The U4 Anti-Corruption Resource Centre assists donor practitioners in more effectively addressing corruption challenges through their development support. U4 now serves eight development agencies: Norad (Norway), DFID (UK), CIDA (Canada), GTZ (Germany), MinBuZa (the Netherlands), Sida (Sweden), BTC (Belgium) and AusAID (Australia), providing resources and services.
Through this extensive online resource centre, U4 guides users to relevant anti-corruption resources, including U4 applied research (Themes), and communicate the work of the U4 partner agencies through a searchable database of projects and initiatives. U4 also offers a Help Desk service and provide online as well as in-country training on anti-corruption measures and strategies for partner agencies and their counterparts.
The Resource Centre was initially established in 2002 as a result of the so-called 'Utstein-partnership' which begun in 1999 with an initiative taken by the ministers of international development from the Netherlands, Germany, Norway and the UK to formalise their cooperation. High on the priority list was anti-corruption.
Sweden (Sida) and Canada (CIDA) joined as U4 partners in 2005, and since then the U4 Resource Centre has outlived the original political-level 'Utstein-cooperation', and continues to provide focused, donor relevant information and services to its partner agencies. In January 2008, BTC (Belgium) also became a funding U4 Partner.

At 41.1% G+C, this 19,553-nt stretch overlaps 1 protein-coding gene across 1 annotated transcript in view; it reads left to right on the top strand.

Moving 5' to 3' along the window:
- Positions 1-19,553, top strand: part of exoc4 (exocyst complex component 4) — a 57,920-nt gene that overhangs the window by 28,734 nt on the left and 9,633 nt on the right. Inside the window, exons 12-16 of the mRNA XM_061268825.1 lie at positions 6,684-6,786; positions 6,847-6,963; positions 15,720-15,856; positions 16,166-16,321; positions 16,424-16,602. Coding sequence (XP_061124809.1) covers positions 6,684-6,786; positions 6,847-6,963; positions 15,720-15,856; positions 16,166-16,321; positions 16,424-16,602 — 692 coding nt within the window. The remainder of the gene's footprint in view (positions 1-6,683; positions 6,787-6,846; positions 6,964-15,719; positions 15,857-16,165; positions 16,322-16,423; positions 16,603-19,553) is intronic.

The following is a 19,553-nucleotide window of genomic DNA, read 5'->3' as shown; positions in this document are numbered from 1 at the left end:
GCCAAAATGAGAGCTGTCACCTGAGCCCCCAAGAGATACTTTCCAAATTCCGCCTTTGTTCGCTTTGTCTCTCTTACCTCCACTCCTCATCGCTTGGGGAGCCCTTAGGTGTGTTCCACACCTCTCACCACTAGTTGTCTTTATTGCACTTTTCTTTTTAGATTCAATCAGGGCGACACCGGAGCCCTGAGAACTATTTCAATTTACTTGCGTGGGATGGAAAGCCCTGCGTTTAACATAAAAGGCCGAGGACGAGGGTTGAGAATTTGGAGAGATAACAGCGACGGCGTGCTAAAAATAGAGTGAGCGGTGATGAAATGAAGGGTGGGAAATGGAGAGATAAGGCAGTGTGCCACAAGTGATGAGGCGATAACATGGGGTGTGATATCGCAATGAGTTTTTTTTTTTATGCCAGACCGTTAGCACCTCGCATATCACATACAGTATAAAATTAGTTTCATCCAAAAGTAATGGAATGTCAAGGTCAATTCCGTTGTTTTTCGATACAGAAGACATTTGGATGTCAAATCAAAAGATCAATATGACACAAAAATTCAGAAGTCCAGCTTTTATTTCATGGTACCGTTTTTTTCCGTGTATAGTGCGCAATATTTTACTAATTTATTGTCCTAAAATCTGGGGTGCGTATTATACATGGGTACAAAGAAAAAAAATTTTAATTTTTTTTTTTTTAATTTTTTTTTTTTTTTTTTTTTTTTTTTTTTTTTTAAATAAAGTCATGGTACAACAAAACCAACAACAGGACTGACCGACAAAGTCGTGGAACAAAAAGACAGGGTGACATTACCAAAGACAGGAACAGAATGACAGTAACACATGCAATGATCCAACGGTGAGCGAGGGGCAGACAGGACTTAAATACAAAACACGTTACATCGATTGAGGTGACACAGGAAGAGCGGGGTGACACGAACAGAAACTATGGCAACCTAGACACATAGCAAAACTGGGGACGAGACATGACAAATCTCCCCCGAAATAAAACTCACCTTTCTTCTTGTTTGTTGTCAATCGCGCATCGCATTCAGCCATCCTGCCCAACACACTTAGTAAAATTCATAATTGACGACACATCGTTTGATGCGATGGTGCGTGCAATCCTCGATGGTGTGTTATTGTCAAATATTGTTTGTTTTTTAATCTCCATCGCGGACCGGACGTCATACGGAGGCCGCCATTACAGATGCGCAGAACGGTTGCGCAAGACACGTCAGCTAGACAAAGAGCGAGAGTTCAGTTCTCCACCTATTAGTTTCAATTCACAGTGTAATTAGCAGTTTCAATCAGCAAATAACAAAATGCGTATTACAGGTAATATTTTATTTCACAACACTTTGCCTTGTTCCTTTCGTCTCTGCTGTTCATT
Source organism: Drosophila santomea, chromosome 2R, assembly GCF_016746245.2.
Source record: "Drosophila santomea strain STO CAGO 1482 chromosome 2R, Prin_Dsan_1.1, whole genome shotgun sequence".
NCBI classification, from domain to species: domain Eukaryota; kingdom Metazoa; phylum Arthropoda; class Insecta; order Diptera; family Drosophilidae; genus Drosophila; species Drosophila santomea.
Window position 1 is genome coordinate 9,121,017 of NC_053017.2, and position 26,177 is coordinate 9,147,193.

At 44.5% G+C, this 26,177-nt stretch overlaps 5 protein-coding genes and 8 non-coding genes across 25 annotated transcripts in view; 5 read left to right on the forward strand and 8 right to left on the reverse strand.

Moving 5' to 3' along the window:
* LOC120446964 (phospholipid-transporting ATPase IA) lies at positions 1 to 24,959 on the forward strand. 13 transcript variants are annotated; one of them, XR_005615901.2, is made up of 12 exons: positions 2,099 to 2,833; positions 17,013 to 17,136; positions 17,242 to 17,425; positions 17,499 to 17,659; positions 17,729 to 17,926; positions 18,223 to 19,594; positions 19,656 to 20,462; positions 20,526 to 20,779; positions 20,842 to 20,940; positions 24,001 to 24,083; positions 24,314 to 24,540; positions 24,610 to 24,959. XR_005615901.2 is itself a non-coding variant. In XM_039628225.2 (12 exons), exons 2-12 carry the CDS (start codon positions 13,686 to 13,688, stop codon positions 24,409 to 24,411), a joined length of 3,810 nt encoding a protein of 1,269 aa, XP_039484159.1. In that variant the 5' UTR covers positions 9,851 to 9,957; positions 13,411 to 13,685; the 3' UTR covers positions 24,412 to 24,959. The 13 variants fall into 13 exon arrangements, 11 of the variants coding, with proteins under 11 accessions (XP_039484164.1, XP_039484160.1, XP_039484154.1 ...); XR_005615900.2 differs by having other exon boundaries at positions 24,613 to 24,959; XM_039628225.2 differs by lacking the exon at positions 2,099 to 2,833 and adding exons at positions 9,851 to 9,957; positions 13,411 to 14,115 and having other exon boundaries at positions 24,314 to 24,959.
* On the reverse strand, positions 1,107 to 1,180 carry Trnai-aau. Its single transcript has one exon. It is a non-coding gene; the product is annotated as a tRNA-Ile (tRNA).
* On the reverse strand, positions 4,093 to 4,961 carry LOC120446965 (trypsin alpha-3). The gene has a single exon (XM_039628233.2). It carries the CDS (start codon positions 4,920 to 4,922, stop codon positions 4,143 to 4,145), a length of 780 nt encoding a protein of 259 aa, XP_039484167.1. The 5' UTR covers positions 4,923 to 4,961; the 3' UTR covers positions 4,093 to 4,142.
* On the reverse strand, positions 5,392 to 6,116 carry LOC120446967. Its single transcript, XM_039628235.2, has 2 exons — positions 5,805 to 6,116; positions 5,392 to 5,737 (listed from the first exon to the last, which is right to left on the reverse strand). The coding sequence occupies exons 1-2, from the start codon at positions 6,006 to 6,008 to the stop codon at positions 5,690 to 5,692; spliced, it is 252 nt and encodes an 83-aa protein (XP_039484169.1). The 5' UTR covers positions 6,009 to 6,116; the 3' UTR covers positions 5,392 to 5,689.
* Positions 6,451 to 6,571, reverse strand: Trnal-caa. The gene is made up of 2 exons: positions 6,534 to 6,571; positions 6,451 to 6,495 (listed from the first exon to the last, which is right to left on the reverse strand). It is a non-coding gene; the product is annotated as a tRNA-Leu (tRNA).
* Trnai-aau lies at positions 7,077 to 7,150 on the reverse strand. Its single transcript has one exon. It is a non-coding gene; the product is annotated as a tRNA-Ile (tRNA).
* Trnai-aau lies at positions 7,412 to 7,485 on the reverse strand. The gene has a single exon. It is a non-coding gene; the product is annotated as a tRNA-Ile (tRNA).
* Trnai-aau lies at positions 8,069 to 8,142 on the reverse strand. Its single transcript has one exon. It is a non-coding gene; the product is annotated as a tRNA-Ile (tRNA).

Published June 08, 2009
Michael Alvarez in conversation with David and Ruth CollierRead more
Angola is Norway's "biggest and most important economic partner in Africa" says the Norwegian Ministry of Foreign Affairs. Does Norway's activity in Angola contribute to Angola's stability and development over time?
Pakistani lawyer Shahzad Akbad and former US drone pilot Brandon Bryant in conversation with Åse Gilje Østensen.
Bibiana Dahle Piene og Gunnar Sørbø (CMI) i samtale med Lovise Aalen (CMI)
This conference invites scholars and activists to present papers on law reform particularly within the area of family law and criminal law. How, when and where are women activists using law and law reform as a tool to create gender justice in the greater Middle East?
Women''s rights and obligations within marriage are one of the key components of family law and is a highly sensitive political area of intervention across the globe both historically and presently. Despite massive pressures from feminist movements across the world, family law has been surprisingly stubborn to change. This workshop examines the relationship between family law reform and political transitions.